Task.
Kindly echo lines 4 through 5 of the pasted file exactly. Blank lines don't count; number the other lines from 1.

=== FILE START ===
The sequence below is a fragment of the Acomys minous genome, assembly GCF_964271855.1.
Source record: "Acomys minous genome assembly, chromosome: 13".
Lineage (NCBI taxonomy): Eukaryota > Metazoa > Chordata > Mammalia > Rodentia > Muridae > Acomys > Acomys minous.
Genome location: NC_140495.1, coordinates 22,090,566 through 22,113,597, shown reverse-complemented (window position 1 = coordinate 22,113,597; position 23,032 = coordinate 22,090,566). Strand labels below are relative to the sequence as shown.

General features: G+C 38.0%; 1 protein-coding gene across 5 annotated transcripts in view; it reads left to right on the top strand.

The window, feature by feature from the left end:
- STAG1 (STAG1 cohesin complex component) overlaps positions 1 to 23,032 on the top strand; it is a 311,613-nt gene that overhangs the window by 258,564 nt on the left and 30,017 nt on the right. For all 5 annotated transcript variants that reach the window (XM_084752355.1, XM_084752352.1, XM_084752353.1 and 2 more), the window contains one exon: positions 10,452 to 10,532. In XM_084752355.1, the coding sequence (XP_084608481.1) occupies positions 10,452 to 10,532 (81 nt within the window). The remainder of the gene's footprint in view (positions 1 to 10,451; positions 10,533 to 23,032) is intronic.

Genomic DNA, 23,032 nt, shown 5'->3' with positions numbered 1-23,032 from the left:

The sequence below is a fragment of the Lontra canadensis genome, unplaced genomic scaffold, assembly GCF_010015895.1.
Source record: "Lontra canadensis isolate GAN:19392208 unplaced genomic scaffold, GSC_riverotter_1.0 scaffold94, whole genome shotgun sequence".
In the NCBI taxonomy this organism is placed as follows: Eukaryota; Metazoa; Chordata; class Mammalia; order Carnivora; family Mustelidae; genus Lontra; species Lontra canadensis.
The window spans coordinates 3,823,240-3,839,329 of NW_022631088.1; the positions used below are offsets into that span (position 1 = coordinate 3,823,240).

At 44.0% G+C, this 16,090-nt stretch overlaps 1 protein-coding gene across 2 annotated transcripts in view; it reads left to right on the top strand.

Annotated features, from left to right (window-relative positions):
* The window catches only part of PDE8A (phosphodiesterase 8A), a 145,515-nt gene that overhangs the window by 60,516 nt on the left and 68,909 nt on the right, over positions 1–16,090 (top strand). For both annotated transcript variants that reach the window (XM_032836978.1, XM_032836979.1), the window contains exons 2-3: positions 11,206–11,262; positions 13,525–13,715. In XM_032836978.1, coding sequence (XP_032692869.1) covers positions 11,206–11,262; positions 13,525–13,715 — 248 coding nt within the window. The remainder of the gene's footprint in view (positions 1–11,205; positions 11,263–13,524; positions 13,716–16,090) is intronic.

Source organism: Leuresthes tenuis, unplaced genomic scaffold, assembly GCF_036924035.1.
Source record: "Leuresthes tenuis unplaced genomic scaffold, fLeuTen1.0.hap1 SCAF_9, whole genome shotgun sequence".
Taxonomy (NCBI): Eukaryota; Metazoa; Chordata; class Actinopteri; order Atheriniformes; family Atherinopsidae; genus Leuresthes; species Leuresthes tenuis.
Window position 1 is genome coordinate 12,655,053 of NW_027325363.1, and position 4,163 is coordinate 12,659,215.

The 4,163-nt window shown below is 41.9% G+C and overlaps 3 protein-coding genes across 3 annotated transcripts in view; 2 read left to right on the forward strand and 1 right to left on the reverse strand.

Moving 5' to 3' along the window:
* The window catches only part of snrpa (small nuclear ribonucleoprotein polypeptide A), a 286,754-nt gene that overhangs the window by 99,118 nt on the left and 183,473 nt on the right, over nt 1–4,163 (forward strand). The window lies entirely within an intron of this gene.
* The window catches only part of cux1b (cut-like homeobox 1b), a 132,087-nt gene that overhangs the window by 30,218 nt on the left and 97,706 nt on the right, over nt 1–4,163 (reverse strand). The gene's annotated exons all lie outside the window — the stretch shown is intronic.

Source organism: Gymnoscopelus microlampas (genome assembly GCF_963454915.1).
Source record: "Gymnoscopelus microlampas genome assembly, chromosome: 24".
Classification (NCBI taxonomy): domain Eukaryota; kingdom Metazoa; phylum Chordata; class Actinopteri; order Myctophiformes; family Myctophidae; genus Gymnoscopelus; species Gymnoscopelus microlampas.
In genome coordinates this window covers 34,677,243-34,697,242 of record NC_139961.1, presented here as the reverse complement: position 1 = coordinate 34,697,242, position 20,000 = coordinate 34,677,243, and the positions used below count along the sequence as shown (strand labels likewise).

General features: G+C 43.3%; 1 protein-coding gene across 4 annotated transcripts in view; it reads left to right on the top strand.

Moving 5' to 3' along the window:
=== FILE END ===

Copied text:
Genome location: NC_140495.1, coordinates 22,090,566 through 22,113,597, shown reverse-complemented (window position 1 = coordinate 22,113,597; position 23,032 = coordinate 22,090,566). Strand labels below are relative to the sequence as shown.

General features: G+C 38.0%; 1 protein-coding gene across 5 annotated transcripts in view; it reads left to right on the top strand.